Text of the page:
'Fat tax' on unhealthy food must raise prices by 20% to have effect, says study
Researchers say levy on junk food should be accompanied by subsidies for fruit and vegetables
"Fat taxes" would have to increase the price of unhealthy food and drinks by as much as 20% in order to cut consumption by enough to reduce obesity and other diet-related diseases, experts have said. Such levies should be accompanied by subsidies on healthy foods such as fruit and vegetables to help encourage a significant shift in dietary habits, according to research published in the British Medical Journal.
The Guardian presents this as a 'when did you stop beating your wife?' issue, as if we were all mulling the possibility of a 10% fat tax but the medics are pushing us for 20% or more (the BMJ article actually says "at least 20%", not "up to 20%"—a non-trivial difference).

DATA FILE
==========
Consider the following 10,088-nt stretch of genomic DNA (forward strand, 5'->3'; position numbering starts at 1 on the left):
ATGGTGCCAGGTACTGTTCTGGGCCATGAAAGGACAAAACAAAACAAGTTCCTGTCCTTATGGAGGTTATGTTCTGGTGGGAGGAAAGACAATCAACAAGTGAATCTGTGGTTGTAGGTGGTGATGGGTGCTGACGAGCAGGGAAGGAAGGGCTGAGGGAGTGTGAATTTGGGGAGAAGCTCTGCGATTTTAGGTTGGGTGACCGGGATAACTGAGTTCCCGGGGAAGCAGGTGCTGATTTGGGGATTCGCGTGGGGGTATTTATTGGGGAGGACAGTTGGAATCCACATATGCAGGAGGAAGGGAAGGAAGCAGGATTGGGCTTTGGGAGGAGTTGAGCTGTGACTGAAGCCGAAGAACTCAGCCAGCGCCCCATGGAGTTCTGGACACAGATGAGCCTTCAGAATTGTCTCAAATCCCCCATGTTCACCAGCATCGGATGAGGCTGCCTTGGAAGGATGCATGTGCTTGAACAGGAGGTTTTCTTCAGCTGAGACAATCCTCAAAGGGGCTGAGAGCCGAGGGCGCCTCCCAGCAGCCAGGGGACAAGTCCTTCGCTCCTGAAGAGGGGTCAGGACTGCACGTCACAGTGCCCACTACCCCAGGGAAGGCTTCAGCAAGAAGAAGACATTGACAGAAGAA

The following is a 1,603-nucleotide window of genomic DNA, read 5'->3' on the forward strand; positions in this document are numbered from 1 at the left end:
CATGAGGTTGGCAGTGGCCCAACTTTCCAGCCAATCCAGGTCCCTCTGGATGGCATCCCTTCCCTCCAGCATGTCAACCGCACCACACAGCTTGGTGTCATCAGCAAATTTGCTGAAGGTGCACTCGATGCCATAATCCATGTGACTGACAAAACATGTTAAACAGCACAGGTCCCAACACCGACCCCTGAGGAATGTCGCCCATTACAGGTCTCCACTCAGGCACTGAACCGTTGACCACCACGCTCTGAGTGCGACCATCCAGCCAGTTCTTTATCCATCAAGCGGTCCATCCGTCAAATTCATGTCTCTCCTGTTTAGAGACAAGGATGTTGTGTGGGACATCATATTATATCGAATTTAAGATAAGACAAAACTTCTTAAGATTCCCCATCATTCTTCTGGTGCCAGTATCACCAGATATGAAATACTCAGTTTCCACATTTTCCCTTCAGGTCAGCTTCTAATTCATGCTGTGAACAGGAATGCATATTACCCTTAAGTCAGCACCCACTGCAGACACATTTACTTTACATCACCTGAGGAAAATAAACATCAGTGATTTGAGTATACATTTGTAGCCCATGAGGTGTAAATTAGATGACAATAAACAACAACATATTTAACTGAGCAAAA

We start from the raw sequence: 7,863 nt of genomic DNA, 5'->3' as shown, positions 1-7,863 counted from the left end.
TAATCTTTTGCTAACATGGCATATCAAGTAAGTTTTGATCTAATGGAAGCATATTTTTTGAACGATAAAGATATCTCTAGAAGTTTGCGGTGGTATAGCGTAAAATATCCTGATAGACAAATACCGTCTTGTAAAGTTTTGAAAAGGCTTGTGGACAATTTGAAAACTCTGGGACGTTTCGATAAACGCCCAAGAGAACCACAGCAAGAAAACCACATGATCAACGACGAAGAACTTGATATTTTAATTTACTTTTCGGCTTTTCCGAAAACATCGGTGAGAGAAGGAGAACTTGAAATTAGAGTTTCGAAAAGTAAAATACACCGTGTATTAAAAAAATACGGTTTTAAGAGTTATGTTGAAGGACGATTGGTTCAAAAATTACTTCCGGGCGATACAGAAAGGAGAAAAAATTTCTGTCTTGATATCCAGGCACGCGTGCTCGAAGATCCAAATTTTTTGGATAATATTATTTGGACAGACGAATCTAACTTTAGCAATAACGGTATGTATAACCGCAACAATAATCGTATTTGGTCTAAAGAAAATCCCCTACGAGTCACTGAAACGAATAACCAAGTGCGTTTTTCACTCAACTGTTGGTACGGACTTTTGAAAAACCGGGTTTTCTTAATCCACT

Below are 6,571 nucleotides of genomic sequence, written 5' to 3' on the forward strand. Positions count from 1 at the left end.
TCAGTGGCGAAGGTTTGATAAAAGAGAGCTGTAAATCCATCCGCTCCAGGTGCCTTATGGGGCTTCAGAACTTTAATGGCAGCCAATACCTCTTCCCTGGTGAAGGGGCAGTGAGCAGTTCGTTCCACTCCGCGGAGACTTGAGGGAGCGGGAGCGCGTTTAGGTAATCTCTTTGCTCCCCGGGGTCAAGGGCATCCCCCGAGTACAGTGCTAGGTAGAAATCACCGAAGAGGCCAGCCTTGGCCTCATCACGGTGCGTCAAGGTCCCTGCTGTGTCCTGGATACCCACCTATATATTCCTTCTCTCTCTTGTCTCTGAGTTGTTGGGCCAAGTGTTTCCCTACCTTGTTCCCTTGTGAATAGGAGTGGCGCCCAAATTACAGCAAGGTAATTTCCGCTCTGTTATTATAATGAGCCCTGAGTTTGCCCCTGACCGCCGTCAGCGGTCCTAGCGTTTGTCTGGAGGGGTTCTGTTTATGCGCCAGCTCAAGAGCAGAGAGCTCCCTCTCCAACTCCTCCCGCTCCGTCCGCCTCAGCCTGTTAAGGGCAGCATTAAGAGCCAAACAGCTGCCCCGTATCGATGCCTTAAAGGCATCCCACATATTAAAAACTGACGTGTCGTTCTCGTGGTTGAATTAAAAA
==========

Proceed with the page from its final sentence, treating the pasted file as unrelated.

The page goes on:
The idea of using the money to subsidise 'healthy' foods is also a clever touch, effectively bribing the Islington/Whole Foods set into supporting the policy. The question that comes to mind is why, if cutting obesity will save the taxpayer so much money, do we need a fat tax at all? Why not simply subsidise 'healthy' foods, watch the pounds fall off, and reap the savings? The answer, I suggest, is that they know as well as we do that the obesity time-bomb is a fiction but the pensions time-bomb is not.
Regular, and even occasional, readers will guess that I am not in favour of fat taxes and I explain why in this new post at the Adam Smith Institute.
Also, check out this (much better, and not just because I'm mentioned) Guardian article from today's edition.